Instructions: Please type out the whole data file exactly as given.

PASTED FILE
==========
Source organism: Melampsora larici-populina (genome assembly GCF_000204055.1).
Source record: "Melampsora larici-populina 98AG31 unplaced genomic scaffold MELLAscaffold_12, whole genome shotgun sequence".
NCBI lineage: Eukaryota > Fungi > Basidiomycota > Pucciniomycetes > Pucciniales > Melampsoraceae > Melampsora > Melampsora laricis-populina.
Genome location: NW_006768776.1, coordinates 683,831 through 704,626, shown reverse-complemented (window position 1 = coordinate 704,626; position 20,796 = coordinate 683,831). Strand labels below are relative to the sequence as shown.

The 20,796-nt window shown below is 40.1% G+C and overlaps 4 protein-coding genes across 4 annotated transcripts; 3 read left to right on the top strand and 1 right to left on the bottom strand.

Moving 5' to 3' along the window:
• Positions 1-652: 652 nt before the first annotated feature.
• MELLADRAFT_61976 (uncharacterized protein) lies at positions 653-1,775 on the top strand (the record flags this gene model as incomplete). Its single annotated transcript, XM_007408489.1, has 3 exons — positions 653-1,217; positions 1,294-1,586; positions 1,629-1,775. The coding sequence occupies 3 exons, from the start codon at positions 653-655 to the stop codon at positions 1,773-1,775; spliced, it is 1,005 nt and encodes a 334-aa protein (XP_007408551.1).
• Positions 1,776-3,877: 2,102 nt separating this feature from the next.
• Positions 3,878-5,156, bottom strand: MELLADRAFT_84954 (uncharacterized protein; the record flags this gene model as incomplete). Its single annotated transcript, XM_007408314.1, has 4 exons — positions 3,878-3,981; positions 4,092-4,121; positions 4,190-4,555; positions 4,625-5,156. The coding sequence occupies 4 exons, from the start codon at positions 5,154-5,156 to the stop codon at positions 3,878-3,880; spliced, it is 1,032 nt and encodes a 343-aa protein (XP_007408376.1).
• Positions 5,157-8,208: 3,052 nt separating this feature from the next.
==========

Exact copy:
Source organism: Melampsora larici-populina (genome assembly GCF_000204055.1).
Source record: "Melampsora larici-populina 98AG31 unplaced genomic scaffold MELLAscaffold_12, whole genome shotgun sequence".
NCBI lineage: Eukaryota > Fungi > Basidiomycota > Pucciniomycetes > Pucciniales > Melampsoraceae > Melampsora > Melampsora laricis-populina.
Genome location: NW_006768776.1, coordinates 683,831 through 704,626, shown reverse-complemented (window position 1 = coordinate 704,626; position 20,796 = coordinate 683,831). Strand labels below are relative to the sequence as shown.

The 20,796-nt window shown below is 40.1% G+C and overlaps 4 protein-coding genes across 4 annotated transcripts; 3 read left to right on the top strand and 1 right to left on the bottom strand.

Moving 5' to 3' along the window:
• Positions 1-652: 652 nt before the first annotated feature.
• MELLADRAFT_61976 (uncharacterized protein) lies at positions 653-1,775 on the top strand (the record flags this gene model as incomplete). Its single annotated transcript, XM_007408489.1, has 3 exons — positions 653-1,217; positions 1,294-1,586; positions 1,629-1,775. The coding sequence occupies 3 exons, from the start codon at positions 653-655 to the stop codon at positions 1,773-1,775; spliced, it is 1,005 nt and encodes a 334-aa protein (XP_007408551.1).
• Positions 1,776-3,877: 2,102 nt separating this feature from the next.
• Positions 3,878-5,156, bottom strand: MELLADRAFT_84954 (uncharacterized protein; the record flags this gene model as incomplete). Its single annotated transcript, XM_007408314.1, has 4 exons — positions 3,878-3,981; positions 4,092-4,121; positions 4,190-4,555; positions 4,625-5,156. The coding sequence occupies 4 exons, from the start codon at positions 5,154-5,156 to the stop codon at positions 3,878-3,880; spliced, it is 1,032 nt and encodes a 343-aa protein (XP_007408376.1).
• Positions 5,157-8,208: 3,052 nt separating this feature from the next.